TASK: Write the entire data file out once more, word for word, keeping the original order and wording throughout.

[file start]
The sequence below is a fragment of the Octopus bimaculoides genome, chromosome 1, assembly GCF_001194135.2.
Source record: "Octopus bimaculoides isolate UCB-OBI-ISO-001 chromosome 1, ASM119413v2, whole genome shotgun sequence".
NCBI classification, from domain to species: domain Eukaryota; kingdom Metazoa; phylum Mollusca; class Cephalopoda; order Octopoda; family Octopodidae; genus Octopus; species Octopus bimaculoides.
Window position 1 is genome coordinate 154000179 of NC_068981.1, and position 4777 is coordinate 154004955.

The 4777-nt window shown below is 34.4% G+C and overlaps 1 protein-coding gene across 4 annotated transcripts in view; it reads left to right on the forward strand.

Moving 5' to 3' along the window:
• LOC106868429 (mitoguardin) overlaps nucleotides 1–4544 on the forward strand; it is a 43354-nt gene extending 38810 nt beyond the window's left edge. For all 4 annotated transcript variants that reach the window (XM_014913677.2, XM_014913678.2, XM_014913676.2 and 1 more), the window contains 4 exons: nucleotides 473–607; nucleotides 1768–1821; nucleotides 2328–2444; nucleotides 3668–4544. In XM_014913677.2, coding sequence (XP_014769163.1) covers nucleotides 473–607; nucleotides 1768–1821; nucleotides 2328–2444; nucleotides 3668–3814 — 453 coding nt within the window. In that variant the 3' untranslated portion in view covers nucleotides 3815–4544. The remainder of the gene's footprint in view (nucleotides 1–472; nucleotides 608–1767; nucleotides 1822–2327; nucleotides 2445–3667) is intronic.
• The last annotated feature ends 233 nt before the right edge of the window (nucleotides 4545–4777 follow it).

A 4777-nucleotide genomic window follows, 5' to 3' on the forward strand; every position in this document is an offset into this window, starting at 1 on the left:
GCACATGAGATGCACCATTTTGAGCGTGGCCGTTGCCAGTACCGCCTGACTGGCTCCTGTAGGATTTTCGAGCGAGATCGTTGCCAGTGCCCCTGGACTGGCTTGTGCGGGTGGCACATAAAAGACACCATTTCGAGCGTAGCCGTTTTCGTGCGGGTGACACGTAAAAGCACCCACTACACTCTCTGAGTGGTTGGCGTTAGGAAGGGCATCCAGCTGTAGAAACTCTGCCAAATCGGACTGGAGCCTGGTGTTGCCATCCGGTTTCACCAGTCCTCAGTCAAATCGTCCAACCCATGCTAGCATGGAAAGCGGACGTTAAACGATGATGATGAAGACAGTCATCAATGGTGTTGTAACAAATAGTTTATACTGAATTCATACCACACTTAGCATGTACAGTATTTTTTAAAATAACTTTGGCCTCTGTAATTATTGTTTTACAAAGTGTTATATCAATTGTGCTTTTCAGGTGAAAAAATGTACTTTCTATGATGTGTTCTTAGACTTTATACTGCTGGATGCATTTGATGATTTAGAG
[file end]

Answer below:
The sequence below is a fragment of the Octopus bimaculoides genome, chromosome 1, assembly GCF_001194135.2.
Source record: "Octopus bimaculoides isolate UCB-OBI-ISO-001 chromosome 1, ASM119413v2, whole genome shotgun sequence".
NCBI classification, from domain to species: domain Eukaryota; kingdom Metazoa; phylum Mollusca; class Cephalopoda; order Octopoda; family Octopodidae; genus Octopus; species Octopus bimaculoides.
Window position 1 is genome coordinate 154000179 of NC_068981.1, and position 4777 is coordinate 154004955.

The 4777-nt window shown below is 34.4% G+C and overlaps 1 protein-coding gene across 4 annotated transcripts in view; it reads left to right on the forward strand.

Moving 5' to 3' along the window:
• LOC106868429 (mitoguardin) overlaps nucleotides 1–4544 on the forward strand; it is a 43354-nt gene extending 38810 nt beyond the window's left edge. For all 4 annotated transcript variants that reach the window (XM_014913677.2, XM_014913678.2, XM_014913676.2 and 1 more), the window contains 4 exons: nucleotides 473–607; nucleotides 1768–1821; nucleotides 2328–2444; nucleotides 3668–4544. In XM_014913677.2, coding sequence (XP_014769163.1) covers nucleotides 473–607; nucleotides 1768–1821; nucleotides 2328–2444; nucleotides 3668–3814 — 453 coding nt within the window. In that variant the 3' untranslated portion in view covers nucleotides 3815–4544. The remainder of the gene's footprint in view (nucleotides 1–472; nucleotides 608–1767; nucleotides 1822–2327; nucleotides 2445–3667) is intronic.
• The last annotated feature ends 233 nt before the right edge of the window (nucleotides 4545–4777 follow it).

A 4777-nucleotide genomic window follows, 5' to 3' on the forward strand; every position in this document is an offset into this window, starting at 1 on the left:
GCACATGAGATGCACCATTTTGAGCGTGGCCGTTGCCAGTACCGCCTGACTGGCTCCTGTAGGATTTTCGAGCGAGATCGTTGCCAGTGCCCCTGGACTGGCTTGTGCGGGTGGCACATAAAAGACACCATTTCGAGCGTAGCCGTTTTCGTGCGGGTGACACGTAAAAGCACCCACTACACTCTCTGAGTGGTTGGCGTTAGGAAGGGCATCCAGCTGTAGAAACTCTGCCAAATCGGACTGGAGCCTGGTGTTGCCATCCGGTTTCACCAGTCCTCAGTCAAATCGTCCAACCCATGCTAGCATGGAAAGCGGACGTTAAACGATGATGATGAAGACAGTCATCAATGGTGTTGTAACAAATAGTTTATACTGAATTCATACCACACTTAGCATGTACAGTATTTTTTAAAATAACTTTGGCCTCTGTAATTATTGTTTTACAAAGTGTTATATCAATTGTGCTTTTCAGGTGAAAAAATGTACTTTCTATGATGTGTTCTTAGACTTTATACTGCTGGATGCATTTGATGATTTAGAG